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Today’s guest post is by Prayson Daniel. Prayson, who blogs at With All I Am, has been using Faithlife Groups since 2012, and created the Natural Theology group. Prayson is from Tanzania, and he earned his BA at Harvest Bible College. He is currently pursuing his graduate studies at Aalborg University in Denmark. Prayson’s greatest desire is to inspire others to admire God through critical thinking.
“What keeps gnawing at me is the question, what is Christianity, or who is Christ actually for us today? The age when we could tell people that with words—whether with theological or with pious words—is past, as is the age of inwardness and of conscience, and that means the age of religion altogether. We are approaching a completely religionless age; people as they are now simply cannot be religious anymore. Even those who honestly describe themselves as ‘religious’ aren’t really practicing that at all; they presumably mean something quite different by ‘religious.’”—Dietrich Bonhoeffer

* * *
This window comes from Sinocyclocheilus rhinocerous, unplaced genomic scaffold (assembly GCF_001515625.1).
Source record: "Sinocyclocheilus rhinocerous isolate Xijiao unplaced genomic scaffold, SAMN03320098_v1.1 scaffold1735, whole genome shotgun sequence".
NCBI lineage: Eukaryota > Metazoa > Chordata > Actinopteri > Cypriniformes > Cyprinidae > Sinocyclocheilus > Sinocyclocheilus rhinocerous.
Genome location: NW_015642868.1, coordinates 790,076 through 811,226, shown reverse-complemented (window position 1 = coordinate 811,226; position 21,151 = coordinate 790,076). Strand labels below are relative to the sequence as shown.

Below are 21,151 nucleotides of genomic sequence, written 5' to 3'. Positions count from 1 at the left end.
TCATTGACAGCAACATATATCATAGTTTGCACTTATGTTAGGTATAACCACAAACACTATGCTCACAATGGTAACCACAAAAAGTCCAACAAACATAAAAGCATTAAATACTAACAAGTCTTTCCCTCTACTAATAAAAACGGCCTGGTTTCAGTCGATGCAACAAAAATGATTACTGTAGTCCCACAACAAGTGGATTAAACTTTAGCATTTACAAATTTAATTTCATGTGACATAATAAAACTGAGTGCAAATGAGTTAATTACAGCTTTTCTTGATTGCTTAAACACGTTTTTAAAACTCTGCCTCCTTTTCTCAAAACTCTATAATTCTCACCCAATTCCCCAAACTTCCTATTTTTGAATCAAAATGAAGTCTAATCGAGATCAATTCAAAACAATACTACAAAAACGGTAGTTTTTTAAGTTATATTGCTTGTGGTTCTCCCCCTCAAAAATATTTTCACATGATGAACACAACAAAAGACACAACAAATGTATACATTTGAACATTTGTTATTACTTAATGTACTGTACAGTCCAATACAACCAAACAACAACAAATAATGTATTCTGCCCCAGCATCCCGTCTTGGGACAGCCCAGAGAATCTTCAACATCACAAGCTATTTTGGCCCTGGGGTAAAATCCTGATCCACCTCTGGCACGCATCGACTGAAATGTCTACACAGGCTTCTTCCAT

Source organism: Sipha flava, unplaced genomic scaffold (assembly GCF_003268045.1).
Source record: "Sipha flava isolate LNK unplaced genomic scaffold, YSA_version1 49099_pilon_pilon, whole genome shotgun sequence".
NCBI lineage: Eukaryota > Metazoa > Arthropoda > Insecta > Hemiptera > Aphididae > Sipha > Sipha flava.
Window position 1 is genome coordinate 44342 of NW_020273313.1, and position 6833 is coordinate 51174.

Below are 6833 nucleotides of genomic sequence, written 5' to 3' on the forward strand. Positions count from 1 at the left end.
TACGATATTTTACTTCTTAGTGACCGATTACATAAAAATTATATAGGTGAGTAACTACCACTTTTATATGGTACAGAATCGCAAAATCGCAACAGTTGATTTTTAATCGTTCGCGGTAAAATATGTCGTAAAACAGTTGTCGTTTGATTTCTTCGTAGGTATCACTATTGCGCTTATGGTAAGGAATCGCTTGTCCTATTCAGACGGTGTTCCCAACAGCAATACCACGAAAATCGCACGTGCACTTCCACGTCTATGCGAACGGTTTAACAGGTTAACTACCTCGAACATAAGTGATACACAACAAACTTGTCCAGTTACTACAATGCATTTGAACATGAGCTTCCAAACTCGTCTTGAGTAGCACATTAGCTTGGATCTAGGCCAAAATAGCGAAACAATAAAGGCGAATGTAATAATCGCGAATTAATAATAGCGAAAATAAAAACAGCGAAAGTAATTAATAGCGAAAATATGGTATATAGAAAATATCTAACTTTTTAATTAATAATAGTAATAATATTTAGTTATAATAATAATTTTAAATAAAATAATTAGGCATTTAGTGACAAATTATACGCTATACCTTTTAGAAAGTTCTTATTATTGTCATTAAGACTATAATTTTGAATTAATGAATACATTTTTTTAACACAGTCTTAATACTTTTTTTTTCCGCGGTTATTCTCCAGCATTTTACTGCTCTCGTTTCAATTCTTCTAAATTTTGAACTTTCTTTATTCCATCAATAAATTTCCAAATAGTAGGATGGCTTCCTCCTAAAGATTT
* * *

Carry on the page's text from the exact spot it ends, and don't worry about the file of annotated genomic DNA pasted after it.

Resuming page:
We have approached a “religionless” age. Some call it a post-Christian world. Ethics and politics are no longer directly influenced by religious beliefs. For many self-describing Christians, their lives show no visible difference from unbelievers.
“What is Christianity, or who is Christ actually for us today?” was the question that persistently bedeviled Bonhoeffer during his solitary confinement ward at Berlin-Tegel Military Detention Center. Bonhoeffer was imprisoned for his participation in a failed plot to assassinate Hitler. Tegel was where he spent his last eighteen months in the world he saw coming of age. He was executed on April 8th, 1945.
During his time in Berlin-Tegel, Bonhoeffer wrote his final letters to those closest to him, and explored the most pressing questions in his final days. These writings are available to us as Letters and Papers from Prison. In his letters and notes, the question arose, what is Christianity today? In his correspondence with his best friend, Eberhard Bethge (April-July 1944), Bonhoeffer offered some of the most bewildering and exciting questions and ideas to help Christians faithfully engage with a “post-Christian” world.
Bonhoeffer asked, “How can Christ become Lord of the religionless as well?” and, “Is there such a thing as a religionless Christian?” He answered these questions with “the nonreligious interpretation of biblical concepts.”